11.154013 41.876450 vn.4.3.114 11.47 19.07 ( 0.04 ) 19.22 ( 0.09 ) 0.001 8.962
11.163267 41.881942 vn.4.3.54 13.88 18.68 ( 0.03 ) 19.10 ( 0.08 ) 0.002 8.961
11.143313 41.911761 vn.4.3.181 13.54 18.34 ( 0.03 ) 18.63 ( 0.07 ) 0.000 8.941
11.345917 41.845825 vn.2.3.413 16.38 18.35 ( 0.03 ) 18.70 ( 0.07 ) 0.002 8.974
11.282308 41.854561 vn.3.3.173 18.92 18.26 ( 0.03 ) 18.56 ( 0.06 ) 0.002 8.982
11.303358 41.829725 vn.3.3.77 12.83 18.76 ( 0.03 ) 19.05 ( 0.08 ) 0.002 8.983
11.307717 41.849969 vn.3.3.54 35.91 17.24 ( 0.03 ) 17.68 ( 0.04 ) 0.001 8.980
11.231963 41.865203 vn.3.3.731 11.18 18.71 ( 0.03 ) 18.91 ( 0.08 ) 0.004 8.979
11.098375 41.863444 vn.4.3.420 14.66 18.30 ( 0.03 ) 18.70 ( 0.07 ) 0.002 8.953
11.111754 41.843253 vn.4.3.353 20.23 17.92 ( 0.03 ) 18.10 ( 0.05 ) 0.002 8.967
11.445392 41.912014 vn.2.3.69 14.64 18.29 ( 0.03 ) 19.03 ( 0.08 ) 0.001 8.949
11.410238 41.903642 vn.2.3.203 10.97 19.05 ( 0.03 ) 19.50 ( 0.10 ) 0.004 8.958
11.415517 41.910472 vn.2.3.178 11.15 18.79 ( 0.03 ) 19.07 ( 0.08 ) 0.001 8.956
11.455404 41.864358 vn.2.3.21 16.12 18.54 ( 0.03 ) 18.81 ( 0.07 ) 0.002 8.943
11.380758 41.880753 vn.2.3.314 10.43 18.98 ( 0.03 ) 19.28 ( 0.09 ) 0.006 8.965
11.381112 41.853336 vn.2.3.311 31.61 17.44 ( 0.03 ) 17.83 ( 0.04 ) 0.001 8.965
11.367142 41.837386 vn.2.3.354 24.20 17.67 ( 0.03 ) 18.22 ( 0.05 ) 0.003 8.969
11.375225 41.817983 vn.2.3.333 17.29 18.71 ( 0.03 ) 19.22 ( 0.09 ) 0.003 8.965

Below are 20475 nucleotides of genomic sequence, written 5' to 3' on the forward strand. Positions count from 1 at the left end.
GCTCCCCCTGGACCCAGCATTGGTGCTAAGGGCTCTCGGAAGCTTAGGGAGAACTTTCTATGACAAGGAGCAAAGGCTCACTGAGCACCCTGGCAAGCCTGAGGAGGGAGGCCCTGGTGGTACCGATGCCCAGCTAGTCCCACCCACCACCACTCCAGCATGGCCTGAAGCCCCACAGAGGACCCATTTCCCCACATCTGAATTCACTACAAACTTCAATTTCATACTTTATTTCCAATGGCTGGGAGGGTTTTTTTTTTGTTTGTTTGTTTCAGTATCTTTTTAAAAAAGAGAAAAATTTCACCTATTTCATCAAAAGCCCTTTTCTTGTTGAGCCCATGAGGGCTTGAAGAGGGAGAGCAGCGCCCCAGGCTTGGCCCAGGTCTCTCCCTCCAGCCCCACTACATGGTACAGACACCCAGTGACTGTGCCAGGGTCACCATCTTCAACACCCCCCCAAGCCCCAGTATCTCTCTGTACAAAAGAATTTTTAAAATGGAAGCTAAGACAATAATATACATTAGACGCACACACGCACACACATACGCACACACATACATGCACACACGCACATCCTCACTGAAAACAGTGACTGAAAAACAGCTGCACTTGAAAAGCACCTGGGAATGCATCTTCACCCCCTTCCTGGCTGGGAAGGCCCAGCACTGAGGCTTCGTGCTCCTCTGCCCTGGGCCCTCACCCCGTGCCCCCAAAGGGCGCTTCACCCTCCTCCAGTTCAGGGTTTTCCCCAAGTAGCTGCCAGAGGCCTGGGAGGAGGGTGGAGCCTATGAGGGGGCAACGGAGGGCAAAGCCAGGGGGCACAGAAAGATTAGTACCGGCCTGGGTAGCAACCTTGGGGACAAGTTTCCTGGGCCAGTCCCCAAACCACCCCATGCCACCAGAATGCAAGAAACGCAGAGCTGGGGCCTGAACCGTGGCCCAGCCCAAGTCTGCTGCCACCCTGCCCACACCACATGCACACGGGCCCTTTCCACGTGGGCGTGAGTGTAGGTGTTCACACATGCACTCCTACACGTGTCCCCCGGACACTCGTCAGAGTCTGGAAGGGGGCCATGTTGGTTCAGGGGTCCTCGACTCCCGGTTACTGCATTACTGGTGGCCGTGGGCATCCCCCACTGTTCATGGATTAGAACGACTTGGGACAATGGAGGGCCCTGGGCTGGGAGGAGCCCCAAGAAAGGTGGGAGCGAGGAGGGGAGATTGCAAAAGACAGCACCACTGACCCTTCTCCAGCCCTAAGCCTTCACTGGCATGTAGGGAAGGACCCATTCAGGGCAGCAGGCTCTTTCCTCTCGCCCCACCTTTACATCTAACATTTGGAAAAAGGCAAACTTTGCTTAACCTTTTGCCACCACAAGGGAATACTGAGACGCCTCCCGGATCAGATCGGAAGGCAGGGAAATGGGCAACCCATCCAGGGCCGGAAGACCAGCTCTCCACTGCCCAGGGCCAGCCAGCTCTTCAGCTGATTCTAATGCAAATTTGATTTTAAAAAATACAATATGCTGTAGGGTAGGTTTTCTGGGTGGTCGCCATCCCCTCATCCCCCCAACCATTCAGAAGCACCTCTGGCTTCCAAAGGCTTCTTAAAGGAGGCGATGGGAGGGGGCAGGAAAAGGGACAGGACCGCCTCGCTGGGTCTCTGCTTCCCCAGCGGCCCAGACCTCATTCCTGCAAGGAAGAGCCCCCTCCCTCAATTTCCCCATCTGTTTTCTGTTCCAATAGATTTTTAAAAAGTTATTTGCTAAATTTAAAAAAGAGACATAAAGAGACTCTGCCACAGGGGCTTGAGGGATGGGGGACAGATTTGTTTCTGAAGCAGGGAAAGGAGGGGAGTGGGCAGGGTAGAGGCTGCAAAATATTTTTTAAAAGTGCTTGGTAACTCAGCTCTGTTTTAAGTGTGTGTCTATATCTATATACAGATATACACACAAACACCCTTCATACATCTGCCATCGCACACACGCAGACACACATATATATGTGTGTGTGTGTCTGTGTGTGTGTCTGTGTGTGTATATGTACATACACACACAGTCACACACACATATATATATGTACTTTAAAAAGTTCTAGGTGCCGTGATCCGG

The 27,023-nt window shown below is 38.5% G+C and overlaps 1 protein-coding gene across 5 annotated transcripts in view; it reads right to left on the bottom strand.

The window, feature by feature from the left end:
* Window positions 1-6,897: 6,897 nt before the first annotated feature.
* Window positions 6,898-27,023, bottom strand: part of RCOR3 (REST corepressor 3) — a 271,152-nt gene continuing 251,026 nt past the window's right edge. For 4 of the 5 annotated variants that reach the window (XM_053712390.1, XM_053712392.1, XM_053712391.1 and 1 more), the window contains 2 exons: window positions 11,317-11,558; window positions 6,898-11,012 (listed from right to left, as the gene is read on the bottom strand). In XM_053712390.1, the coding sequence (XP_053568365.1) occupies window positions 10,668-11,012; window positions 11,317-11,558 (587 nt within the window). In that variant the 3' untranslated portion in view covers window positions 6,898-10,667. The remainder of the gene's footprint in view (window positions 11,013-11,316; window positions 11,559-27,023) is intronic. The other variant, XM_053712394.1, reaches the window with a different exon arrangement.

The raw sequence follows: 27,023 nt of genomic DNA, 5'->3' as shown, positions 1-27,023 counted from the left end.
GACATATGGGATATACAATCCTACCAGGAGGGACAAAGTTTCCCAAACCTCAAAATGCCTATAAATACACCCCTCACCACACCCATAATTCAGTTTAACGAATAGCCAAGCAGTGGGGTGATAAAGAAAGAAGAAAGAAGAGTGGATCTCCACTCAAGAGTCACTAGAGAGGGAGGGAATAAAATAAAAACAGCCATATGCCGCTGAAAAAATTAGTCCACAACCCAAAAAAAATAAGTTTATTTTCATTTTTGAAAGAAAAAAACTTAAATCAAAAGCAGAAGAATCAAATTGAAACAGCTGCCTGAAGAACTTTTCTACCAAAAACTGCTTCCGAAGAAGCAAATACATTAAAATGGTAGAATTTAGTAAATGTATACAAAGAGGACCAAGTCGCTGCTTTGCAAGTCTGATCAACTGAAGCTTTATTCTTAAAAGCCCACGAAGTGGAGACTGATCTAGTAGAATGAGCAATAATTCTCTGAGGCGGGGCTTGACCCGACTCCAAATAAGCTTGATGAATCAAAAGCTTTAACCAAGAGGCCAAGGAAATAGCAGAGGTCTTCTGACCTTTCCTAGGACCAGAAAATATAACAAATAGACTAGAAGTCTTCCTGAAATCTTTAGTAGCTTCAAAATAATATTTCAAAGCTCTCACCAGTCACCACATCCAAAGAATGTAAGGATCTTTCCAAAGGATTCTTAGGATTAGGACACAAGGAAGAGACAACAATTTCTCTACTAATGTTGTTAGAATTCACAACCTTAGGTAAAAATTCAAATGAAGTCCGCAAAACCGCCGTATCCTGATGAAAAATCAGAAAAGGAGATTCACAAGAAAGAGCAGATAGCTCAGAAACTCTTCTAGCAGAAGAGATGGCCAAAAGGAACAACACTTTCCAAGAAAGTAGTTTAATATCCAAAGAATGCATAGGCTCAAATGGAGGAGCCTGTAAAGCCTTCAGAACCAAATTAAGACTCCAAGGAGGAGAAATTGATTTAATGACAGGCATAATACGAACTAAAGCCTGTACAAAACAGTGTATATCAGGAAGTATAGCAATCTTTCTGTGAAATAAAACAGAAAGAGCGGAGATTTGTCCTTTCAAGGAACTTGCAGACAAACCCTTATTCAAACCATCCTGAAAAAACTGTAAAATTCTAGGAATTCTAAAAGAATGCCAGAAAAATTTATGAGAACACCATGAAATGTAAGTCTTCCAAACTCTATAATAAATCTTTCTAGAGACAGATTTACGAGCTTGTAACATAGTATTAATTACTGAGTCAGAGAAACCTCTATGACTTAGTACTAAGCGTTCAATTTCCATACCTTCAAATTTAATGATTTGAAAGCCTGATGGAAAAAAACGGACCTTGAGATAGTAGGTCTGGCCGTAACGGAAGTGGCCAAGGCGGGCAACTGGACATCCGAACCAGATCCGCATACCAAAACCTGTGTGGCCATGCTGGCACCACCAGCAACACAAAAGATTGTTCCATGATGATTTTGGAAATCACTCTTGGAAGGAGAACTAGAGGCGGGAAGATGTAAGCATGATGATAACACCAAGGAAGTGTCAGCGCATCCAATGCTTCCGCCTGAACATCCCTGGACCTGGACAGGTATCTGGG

11.394033 41.828908 vn.2.3.260 14.93 18.11 ( 0.03 ) 18.45 ( 0.06 ) 0.002 8.960
11.393396 41.937289 vn.2.3.265 15.34 18.28 ( 0.03 ) 18.69 ( 0.07 ) 0.004 8.957
11.243525 41.945469 vn.3.3.325 28.61 17.45 ( 0.03 ) 17.80 ( 0.04 ) 0.001 8.949
11.576296 42.216006 vn.1.4.92 10.97 19.29 ( 0.03 ) 19.68 ( 0.11 ) 0.000 8.884
11.575821 42.184472 vn.1.4.93 12.33 18.79 ( 0.03 ) 19.24 ( 0.09 ) 0.000 8.893
11.450667 42.214064 vn.2.4.28 21.15 18.20 ( 0.03 ) 18.43 ( 0.06 ) 0.000 8.869
11.464258 42.140753 vn.2.4.2 10.22 18.69 ( 0.03 ) 18.96 ( 0.08 ) 0.000 8.901
11.169900 41.903150 091-2412 17.45 18.02 ( 0.03 ) 18.43 ( 0.06 ) 0.002 8.952
11.064200 41.569270 vn.4.2.678 78.00 16.07 ( 0.03 ) 16.50 ( 0.02 ) 0.001 9.044
10.985150 41.217580 vs.1.4.439 17.57 18.05 ( 0.03 ) 18.38 ( 0.06 ) 0.002 8.930
10.929470 41.247570 D31.D.836 41.79 16.83 ( 0.03 ) 17.30 ( 0.03 ) 0.000 8.981
10.918150 41.185690 vs.2.4.272 55.79 17.08 ( 0.03 ) 17.52 ( 0.04 ) 0.000 8.951
10.952310 41.153930 vs.2.4.41 20.29 17.83 ( 0.03 ) 18.12 ( 0.05 ) 0.002 8.911
10.810760 41.504040 078-1587 21.67 18.01 ( 0.03 ) 18.42 ( 0.06 ) 0.004 9.054
7

Source of optical parameters for the Cepheids: vn*/vs* POMME (Fliri et al., 2012), 0* (Pan-STARRS); D* DIRECT (Bonanos et al., 2003)

8

includes absolute zeropoint uncertainty of 0.03 mag

Table 1: M31 Cepheids in WFC3-IR